Freezing cookie dough is an easy way to be just minutes from hot, gooey, fresh-baked cookies at all times. Learn how to freeze cookie dough in this step-by-step guide!
I’m pretty sure at this point that we’ve all bought (and secretly loved) the ready-made, pre-packaged cookie dough that comes in pre-portioned sheets.
If you’re like me, you love that you can grab just one or two (or three!) portions of cookie dough, bake them up, and have a sweet treat in minutes without temptation of several dozen cookies to come after them.
Well, I’m here to tell you that you simply do not have to buy pre-portioned cookie dough. You know why? Freezing cookie dough is so easy! You can do it yourself, with pretty much any drop cookie recipe that you love.
And the best part? You know exactly what went into it! No additives, preservatives, or funky unpronounceable ingredients.
You can also add fun things like candy (think Rolos, mini Snickers, etc), or make the dough balls as big or as small as you want.
Are you ready to learn how to freeze cookie dough?
TOOLS FOR FREEZING COOKIE DOUGH
You’ll need just a few tools to freeze cookie dough. But the good news is that it is almost all exactly what you’d need to bake cookies anyway!
Of course you’ll need a batch of your favorite cookie dough. I like to use my favorite chocolate chip cookie dough, but you can use any drop cookie recipe. Give Granola Cookies, Easy Snickerdoodle Cookies, or Oreo Pudding Cookies a try!
You’ll also want to have a couple of cookie sheets or jelly roll pans lined with parchment paper or silicone baking mats ready, as well as some zip-top bags.
I also like to use a cookie scoop for uniform cookie balls, though you could use a regular spoon as well.
HOW TO FREEZE COOKIE DOUGH
When your cookie dough is made, line one or two sheet pans with the parchment paper or silicone baking mats.
Use the cookie scoop to scoop out balls of the dough, placing each one on the prepared pans. If you use a spoon instead of a cookie scoop, try to make the dough balls as even in size as possible.
Unlike when you bake cookies, you can place the dough balls right next to each other on the pans. Don’t be afraid to fit as many on the tray as you can!
After all of the dough is portioned out, pop the pans into the freezer. Leave them in the freezer for at least 30 minutes or up to an hour, until the dough balls are frozen solid.
While the dough freezes, label a zip-top freezer bag with the type of dough, the baking temperature and time according to your recipe, and the date. Once the dough is solidly frozen, simply break the dough balls apart and pop them into the zip-top bag or bags.
Store the frozen cookie dough balls for up to 3 months – if they last that long!
HOW TO BAKE FROZEN COOKIE DOUGH
When you’re ready to enjoy a warm, fresh-from-the-oven cookie, simply grab as many frozen cookie dough balls as you like. Place them at least 2 inches apart on a baking sheet lined with parchment or a silicone baking mat.
You can allow the dough balls to thaw before baking or bake from frozen. If you thaw them first, you can bake them for the time specified in your original cookie recipe. If you bake from frozen, you will need to add a few more minutes, depending on how big they are.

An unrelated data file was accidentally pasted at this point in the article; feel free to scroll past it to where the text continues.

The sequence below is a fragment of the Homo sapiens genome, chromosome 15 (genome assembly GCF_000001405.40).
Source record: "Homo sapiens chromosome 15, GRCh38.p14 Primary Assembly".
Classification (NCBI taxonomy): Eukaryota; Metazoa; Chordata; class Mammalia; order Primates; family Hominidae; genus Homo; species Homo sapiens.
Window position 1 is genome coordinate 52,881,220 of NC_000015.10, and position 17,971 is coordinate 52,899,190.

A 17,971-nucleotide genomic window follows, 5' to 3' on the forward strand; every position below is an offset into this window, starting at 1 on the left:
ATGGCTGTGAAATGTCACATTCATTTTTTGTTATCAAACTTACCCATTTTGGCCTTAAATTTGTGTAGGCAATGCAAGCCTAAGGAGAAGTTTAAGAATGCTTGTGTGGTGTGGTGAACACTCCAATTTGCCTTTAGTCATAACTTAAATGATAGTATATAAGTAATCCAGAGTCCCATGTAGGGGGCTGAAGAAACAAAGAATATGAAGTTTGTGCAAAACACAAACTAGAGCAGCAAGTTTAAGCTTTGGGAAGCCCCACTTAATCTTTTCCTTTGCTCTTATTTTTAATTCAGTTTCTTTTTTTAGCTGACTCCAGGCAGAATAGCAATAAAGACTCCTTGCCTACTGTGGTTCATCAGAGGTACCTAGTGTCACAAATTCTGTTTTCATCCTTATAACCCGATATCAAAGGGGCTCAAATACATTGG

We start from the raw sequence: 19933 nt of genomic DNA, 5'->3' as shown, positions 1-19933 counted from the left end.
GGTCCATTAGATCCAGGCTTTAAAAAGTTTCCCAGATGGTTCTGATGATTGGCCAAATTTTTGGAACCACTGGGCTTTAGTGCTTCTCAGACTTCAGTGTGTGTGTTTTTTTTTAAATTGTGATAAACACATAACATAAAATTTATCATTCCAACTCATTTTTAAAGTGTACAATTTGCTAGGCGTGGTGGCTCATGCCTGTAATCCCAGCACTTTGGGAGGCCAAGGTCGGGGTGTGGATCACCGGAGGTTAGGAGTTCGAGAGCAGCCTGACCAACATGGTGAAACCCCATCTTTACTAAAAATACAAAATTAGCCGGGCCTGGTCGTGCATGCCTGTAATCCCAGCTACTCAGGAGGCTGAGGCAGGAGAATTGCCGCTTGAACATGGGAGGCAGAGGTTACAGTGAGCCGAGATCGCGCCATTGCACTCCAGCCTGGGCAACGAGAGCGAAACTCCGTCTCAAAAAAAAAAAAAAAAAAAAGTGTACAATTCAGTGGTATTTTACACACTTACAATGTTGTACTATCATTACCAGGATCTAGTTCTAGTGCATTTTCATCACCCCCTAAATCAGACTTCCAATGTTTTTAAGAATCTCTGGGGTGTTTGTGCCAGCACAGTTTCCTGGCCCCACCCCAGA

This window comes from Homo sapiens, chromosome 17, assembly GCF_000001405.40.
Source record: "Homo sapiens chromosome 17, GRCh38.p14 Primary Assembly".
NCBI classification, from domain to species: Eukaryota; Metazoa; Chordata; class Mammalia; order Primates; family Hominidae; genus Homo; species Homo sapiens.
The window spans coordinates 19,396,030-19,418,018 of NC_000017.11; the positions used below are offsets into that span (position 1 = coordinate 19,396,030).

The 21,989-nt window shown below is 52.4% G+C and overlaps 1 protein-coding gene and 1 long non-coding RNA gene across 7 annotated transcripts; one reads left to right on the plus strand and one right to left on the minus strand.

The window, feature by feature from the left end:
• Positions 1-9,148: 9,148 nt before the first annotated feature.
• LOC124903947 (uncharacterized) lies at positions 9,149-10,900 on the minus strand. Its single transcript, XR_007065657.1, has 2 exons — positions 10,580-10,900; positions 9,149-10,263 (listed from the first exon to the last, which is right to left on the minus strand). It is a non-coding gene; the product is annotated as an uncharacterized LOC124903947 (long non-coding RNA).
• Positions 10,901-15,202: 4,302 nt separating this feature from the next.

There you have it – your own make-ahead, always-ready-when-you-want-it cookie dough! And I can promise it will be so much better than anything you can buy at the store.
New York Times Chocolate Chip Cookies
- 2 cups minus 2 tablespoons 215 grams cake flour
- 1 ⅔ cups 220 grams bread flour
- 1 ¼ teaspoons baking soda
- 1 ½ teaspoons baking powder
- 1 ½ teaspoons coarse salt
- 2 ½ sticks 1 1/4 cups unsalted butter
- 1 ¼ cups 255 grams packed light brown sugar
- 1 cup plus 2 tablespoons 240 grams granulated sugar
- 2 large eggs
- 2 teaspoons pure vanilla extract
- 1 ¼ pounds 566 grams bittersweet disks or fèves, at least 60 percent cacao content (see note below)
- Sea salt sometimes I add this, sometimes, I don't
- Sift flours, baking soda, baking powder and salt into a bowl. Set aside.
- Using a mixer fitted with paddle attachment, cream butter and sugars together until very light, about 5 minutes. Add eggs, one at a time, mixing well after each addition. Stir in the vanilla. Reduce speed to low, add dry ingredients and mix until just combined, 5 to 10 seconds. Drop chocolate pieces in and incorporate them without breaking them. Press plastic wrap against dough and refrigerate for 24 to 36 hours. Dough may be used in batches, and can be refrigerated for up to 72 hours.
- When ready to bake, preheat oven to 350°F . Line a baking sheet with parchment paper or a nonstick baking mat. Set aside.
- Scoop 6 3 1/2-ounce mounds of dough (the size of generous golf balls) onto baking sheet, making sure to turn horizontally any chocolate pieces that are poking up; it will make for a more attractive cookie. Sprinkle lightly with sea salt and bake until golden brown but still soft, 18 to 20 minutes. Transfer sheet to a wire rack for 10 minutes, then slip cookies onto another rack to cool a bit more. Repeat with remaining dough, or reserve dough, refrigerated, for baking remaining batches the next day.
- For smaller cookies, use a heaping tablespoon and bake for 12 minutes.
- I have used regular chocolate chips in this recipe and they turn out just fine. Nestle recently released Dark Chocolate Morsels that work beautifully in this recipe.
- I have baked these before the full 24 hour chill time and they simply just aren't as good.